The difficulties over Cyprus were worsened by the rejection of a UN plan to reunite the island in April 2004. A majority of people in Northern Cyprus voted for the plan but it was rejected by a majority in the Greek Cypriot part of the island. Cyprus was still allowed to join the EU on 1 May 2004 even though the Greek Cypriot Government does not control the whole island and the acquis communautaire is suspended in the north of the island.

Turkish accession negotiations began on the understanding that Turkey would extend the customs union to all the 2004 new Member States, including Cyprus. In the view of the EU this required Turkey to open its ports and airports to Greek Cypriot traffic. The EU separately undertook to allow preferential trade with the hitherto isolated Northern Cyprus. In practice, neither of these two things has happened, with Turkey keeping its ports closed and the EU having not opened trade links with Northern Cyprus because of objections from the Greek Cypriot Government.

November 2006 Commission Report

The accession negotiations cover 35 separate areas of policy, known as chapters. Although only one of these, concerning research and development, has been completed, Turkey is already implementing much of the acquis. Nonetheless, difficulties over Cyprus and concern about Turkish reform slowing down led to an impasse in the talks. In November 2006 the Commission reported, and the Council of Minister agreed, that Turkey must comply with the provisions of the customs union and open its ports to vessels flying the Cypriot flag.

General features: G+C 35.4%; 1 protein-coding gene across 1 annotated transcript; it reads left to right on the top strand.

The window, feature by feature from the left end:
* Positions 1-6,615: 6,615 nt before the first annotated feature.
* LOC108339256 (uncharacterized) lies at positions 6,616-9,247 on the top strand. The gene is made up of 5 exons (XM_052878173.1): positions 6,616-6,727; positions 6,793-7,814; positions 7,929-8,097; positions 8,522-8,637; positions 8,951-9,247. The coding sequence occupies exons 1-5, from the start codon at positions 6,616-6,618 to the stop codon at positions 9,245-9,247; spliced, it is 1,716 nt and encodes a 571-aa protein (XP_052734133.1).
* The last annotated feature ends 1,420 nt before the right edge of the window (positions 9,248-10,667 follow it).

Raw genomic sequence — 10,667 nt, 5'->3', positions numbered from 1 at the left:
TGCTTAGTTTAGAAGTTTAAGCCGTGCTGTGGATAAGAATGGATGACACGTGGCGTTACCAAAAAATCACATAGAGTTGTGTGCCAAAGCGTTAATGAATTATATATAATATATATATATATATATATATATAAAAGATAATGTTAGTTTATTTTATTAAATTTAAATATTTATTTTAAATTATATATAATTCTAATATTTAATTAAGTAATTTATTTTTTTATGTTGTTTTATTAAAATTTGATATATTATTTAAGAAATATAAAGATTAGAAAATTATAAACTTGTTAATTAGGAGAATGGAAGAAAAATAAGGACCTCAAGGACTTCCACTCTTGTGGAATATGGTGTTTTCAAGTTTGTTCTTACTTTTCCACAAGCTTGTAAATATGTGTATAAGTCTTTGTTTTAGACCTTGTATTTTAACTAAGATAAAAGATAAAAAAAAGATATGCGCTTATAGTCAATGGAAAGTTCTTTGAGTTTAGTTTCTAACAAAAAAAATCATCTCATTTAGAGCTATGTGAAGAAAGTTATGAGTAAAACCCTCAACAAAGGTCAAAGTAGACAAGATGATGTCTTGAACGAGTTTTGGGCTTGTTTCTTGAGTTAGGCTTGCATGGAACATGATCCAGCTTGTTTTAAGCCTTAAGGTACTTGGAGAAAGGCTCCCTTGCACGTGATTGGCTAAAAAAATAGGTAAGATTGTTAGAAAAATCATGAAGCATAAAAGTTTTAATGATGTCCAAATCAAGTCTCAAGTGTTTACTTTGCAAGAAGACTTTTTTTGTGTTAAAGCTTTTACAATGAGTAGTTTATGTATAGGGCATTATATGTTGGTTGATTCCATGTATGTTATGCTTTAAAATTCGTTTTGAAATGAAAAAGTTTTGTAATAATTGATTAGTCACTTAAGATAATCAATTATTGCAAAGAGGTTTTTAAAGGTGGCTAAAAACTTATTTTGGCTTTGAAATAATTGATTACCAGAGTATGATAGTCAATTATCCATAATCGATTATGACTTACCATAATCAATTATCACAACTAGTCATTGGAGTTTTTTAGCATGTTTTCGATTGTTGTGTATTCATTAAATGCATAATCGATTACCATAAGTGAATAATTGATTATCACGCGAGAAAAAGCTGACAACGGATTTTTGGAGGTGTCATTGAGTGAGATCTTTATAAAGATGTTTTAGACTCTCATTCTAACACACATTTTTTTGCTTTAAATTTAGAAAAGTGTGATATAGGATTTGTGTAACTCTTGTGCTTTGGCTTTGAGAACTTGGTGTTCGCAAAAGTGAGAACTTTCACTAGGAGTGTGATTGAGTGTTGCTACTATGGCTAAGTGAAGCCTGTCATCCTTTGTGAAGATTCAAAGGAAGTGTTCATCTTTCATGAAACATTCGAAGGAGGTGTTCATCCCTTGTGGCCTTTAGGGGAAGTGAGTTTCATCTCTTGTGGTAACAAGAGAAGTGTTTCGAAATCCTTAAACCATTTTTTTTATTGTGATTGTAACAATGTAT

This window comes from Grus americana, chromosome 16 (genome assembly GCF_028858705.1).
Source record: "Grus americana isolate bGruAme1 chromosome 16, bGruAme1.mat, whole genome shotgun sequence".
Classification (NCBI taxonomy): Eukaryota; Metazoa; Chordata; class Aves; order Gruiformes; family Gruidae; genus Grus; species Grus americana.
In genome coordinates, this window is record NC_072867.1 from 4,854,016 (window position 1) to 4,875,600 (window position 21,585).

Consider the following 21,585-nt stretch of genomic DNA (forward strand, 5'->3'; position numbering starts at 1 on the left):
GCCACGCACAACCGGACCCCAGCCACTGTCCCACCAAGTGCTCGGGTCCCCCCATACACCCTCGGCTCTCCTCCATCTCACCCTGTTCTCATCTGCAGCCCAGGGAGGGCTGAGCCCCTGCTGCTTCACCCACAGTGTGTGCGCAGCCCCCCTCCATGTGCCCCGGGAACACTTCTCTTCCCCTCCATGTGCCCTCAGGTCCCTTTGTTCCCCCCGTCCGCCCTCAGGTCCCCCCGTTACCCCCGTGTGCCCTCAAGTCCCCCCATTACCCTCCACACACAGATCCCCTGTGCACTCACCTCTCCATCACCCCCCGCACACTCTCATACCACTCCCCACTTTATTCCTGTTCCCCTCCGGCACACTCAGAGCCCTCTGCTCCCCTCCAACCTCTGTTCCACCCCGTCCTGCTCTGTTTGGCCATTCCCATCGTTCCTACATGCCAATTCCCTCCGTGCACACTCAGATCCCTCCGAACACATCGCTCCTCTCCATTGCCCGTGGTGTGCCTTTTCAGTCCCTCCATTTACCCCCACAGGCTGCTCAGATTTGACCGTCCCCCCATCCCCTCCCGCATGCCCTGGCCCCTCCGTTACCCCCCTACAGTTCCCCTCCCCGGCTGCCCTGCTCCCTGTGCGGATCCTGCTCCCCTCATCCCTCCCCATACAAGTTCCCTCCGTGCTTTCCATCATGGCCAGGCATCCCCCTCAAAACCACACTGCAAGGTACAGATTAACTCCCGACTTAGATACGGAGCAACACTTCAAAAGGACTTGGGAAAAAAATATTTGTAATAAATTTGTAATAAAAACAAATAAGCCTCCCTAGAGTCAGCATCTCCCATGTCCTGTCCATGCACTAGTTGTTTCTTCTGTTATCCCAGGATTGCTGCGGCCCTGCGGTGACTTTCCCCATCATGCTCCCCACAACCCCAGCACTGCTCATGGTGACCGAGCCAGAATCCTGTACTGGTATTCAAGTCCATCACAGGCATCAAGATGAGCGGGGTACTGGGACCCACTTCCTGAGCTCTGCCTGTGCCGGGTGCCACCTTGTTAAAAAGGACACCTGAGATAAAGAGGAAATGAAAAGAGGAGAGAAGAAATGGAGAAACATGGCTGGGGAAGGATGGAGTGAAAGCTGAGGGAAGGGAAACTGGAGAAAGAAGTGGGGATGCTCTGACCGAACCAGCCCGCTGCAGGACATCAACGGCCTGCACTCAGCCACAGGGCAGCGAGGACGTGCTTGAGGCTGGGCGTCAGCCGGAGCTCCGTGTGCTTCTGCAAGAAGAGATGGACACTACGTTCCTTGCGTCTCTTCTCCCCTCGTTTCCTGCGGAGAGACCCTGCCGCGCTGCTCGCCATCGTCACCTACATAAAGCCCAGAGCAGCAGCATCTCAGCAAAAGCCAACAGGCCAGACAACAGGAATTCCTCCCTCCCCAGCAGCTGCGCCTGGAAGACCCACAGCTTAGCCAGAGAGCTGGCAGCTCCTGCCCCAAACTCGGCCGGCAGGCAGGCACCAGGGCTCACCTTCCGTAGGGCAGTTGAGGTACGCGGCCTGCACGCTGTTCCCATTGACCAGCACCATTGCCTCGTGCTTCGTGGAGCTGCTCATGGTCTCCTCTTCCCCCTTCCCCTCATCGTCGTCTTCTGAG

The Commission report identified several additional concerns including the continued inclusion in the Turkish penal code of a law that makes it illegal to insult Turkishness (including the organs of the state) as well as new laws against terrorism. The core problem for Turkey in the field of human rights is that some of its law and much of its police and judicial practice do not match the standards set by the European Convention on Human Rights or the case law of the European Court of Human Rights. There is, for example, a ban on the teaching of Kurdish in all schools. There are also problems over the freedom of non-Muslims to practice their religion.

Because of the row overCyprus, in December 2006 the EU foreign ministers decided to freeze the eight chapters identified by the Commission as being linked to Turkey’s refusal to apply the customs union fully to Cyprus while continuing negotiations on the others. They set no further deadlines for Turkey to implement fully the customs union with the new Member States but this clearly remains a serious obstacle. These decisions were re-affirmed by the December 2006 European Council. Although the conclusions of the European Council talked of the need to "sustain the integration capacity of the EU" and decided that in future the EU would "refrain from setting any target dates for accession until the negotiations are close to completion", it also stated that "the EU keeps its commitments towards the countries that are in the enlargement process". The door is still open to Turkey. The Turkish response to the setbacks was calm and measured. But the Turks are a proud people and there is increasing sentiment in Turkey that if the EU continues to make it clear that it doesn’t want them, they don’t want the EU. Popular support for EU membership has fallen from around 80% at its peak five years ago to 50% in recent polls.


[1] Ismail Cem, Turkish Foreign Minister ‘Isn’t Europe Ambitious Enough to Admit Turkey?’ International Herald Tribune, 10 December 1997, p.10.

[2] Promises to Keep: The Reality of Turkey-EU Relations, Ebru Loewendahl, Action Centre for Europe Ltd, January 1998, p.4.